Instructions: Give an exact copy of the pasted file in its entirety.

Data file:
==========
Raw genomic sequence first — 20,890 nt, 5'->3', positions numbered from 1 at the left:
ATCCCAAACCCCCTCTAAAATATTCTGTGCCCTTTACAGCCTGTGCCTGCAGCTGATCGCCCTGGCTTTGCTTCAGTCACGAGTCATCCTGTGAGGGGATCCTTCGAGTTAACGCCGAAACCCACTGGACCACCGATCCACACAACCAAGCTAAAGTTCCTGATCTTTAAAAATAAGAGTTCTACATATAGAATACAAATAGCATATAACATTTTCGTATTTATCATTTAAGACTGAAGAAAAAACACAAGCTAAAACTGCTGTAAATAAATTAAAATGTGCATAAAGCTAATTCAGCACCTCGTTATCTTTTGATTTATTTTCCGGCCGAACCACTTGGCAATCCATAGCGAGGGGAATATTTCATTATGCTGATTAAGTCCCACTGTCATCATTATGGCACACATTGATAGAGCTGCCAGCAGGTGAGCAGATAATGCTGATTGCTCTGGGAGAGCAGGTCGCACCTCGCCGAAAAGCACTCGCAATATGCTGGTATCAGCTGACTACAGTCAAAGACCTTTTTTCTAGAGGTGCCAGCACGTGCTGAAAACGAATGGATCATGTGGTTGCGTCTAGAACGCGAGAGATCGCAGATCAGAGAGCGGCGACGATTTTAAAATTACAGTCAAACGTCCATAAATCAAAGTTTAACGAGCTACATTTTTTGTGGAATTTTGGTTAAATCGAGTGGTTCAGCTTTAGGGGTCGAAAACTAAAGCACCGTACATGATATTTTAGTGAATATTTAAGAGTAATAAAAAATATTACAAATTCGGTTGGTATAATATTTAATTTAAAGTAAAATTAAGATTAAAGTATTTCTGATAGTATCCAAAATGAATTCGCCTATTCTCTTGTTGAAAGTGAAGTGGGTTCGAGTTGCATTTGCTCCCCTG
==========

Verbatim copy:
Raw genomic sequence first — 20,890 nt, 5'->3', positions numbered from 1 at the left:
ATCCCAAACCCCCTCTAAAATATTCTGTGCCCTTTACAGCCTGTGCCTGCAGCTGATCGCCCTGGCTTTGCTTCAGTCACGAGTCATCCTGTGAGGGGATCCTTCGAGTTAACGCCGAAACCCACTGGACCACCGATCCACACAACCAAGCTAAAGTTCCTGATCTTTAAAAATAAGAGTTCTACATATAGAATACAAATAGCATATAACATTTTCGTATTTATCATTTAAGACTGAAGAAAAAACACAAGCTAAAACTGCTGTAAATAAATTAAAATGTGCATAAAGCTAATTCAGCACCTCGTTATCTTTTGATTTATTTTCCGGCCGAACCACTTGGCAATCCATAGCGAGGGGAATATTTCATTATGCTGATTAAGTCCCACTGTCATCATTATGGCACACATTGATAGAGCTGCCAGCAGGTGAGCAGATAATGCTGATTGCTCTGGGAGAGCAGGTCGCACCTCGCCGAAAAGCACTCGCAATATGCTGGTATCAGCTGACTACAGTCAAAGACCTTTTTTCTAGAGGTGCCAGCACGTGCTGAAAACGAATGGATCATGTGGTTGCGTCTAGAACGCGAGAGATCGCAGATCAGAGAGCGGCGACGATTTTAAAATTACAGTCAAACGTCCATAAATCAAAGTTTAACGAGCTACATTTTTTGTGGAATTTTGGTTAAATCGAGTGGTTCAGCTTTAGGGGTCGAAAACTAAAGCACCGTACATGATATTTTAGTGAATATTTAAGAGTAATAAAAAATATTACAAATTCGGTTGGTATAATATTTAATTTAAAGTAAAATTAAGATTAAAGTATTTCTGATAGTATCCAAAATGAATTCGCCTATTCTCTTGTTGAAAGTGAAGTGGGTTCGAGTTGCATTTGCTCCCCTG